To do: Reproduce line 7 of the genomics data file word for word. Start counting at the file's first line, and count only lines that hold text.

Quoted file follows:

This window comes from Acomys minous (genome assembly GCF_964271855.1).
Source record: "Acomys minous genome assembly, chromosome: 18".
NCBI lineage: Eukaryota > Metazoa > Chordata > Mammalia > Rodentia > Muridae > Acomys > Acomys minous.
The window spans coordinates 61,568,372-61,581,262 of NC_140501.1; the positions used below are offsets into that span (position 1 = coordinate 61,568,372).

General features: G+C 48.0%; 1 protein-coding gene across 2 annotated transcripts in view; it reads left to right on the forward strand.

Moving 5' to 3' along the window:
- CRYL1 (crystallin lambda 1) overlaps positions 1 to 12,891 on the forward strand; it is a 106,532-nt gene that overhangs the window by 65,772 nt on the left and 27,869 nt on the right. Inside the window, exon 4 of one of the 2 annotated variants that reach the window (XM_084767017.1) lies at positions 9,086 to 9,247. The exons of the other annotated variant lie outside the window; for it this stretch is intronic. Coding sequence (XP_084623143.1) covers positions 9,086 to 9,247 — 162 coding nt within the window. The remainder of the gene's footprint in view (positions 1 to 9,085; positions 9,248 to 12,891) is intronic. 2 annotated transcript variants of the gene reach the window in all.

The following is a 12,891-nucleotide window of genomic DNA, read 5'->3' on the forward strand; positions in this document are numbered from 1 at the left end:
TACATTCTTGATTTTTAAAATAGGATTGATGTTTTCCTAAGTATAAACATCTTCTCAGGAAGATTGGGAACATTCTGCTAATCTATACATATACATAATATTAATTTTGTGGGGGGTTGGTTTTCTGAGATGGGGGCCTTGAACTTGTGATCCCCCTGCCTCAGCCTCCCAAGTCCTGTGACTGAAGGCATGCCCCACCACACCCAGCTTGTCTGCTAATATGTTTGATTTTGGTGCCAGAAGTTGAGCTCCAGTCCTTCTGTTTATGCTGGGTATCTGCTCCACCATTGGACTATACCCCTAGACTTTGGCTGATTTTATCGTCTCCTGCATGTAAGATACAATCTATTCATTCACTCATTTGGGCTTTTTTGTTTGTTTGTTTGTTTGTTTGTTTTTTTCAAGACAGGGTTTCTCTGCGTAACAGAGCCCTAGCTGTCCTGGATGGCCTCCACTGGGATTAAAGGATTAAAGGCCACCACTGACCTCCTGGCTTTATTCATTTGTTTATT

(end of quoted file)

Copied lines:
- CRYL1 (crystallin lambda 1) overlaps positions 1 to 12,891 on the forward strand; it is a 106,532-nt gene that overhangs the window by 65,772 nt on the left and 27,869 nt on the right. Inside the window, exon 4 of one of the 2 annotated variants that reach the window (XM_084767017.1) lies at positions 9,086 to 9,247. The exons of the other annotated variant lie outside the window; for it this stretch is intronic. Coding sequence (XP_084623143.1) covers positions 9,086 to 9,247 — 162 coding nt within the window. The remainder of the gene's footprint in view (positions 1 to 9,085; positions 9,248 to 12,891) is intronic. 2 annotated transcript variants of the gene reach the window in all.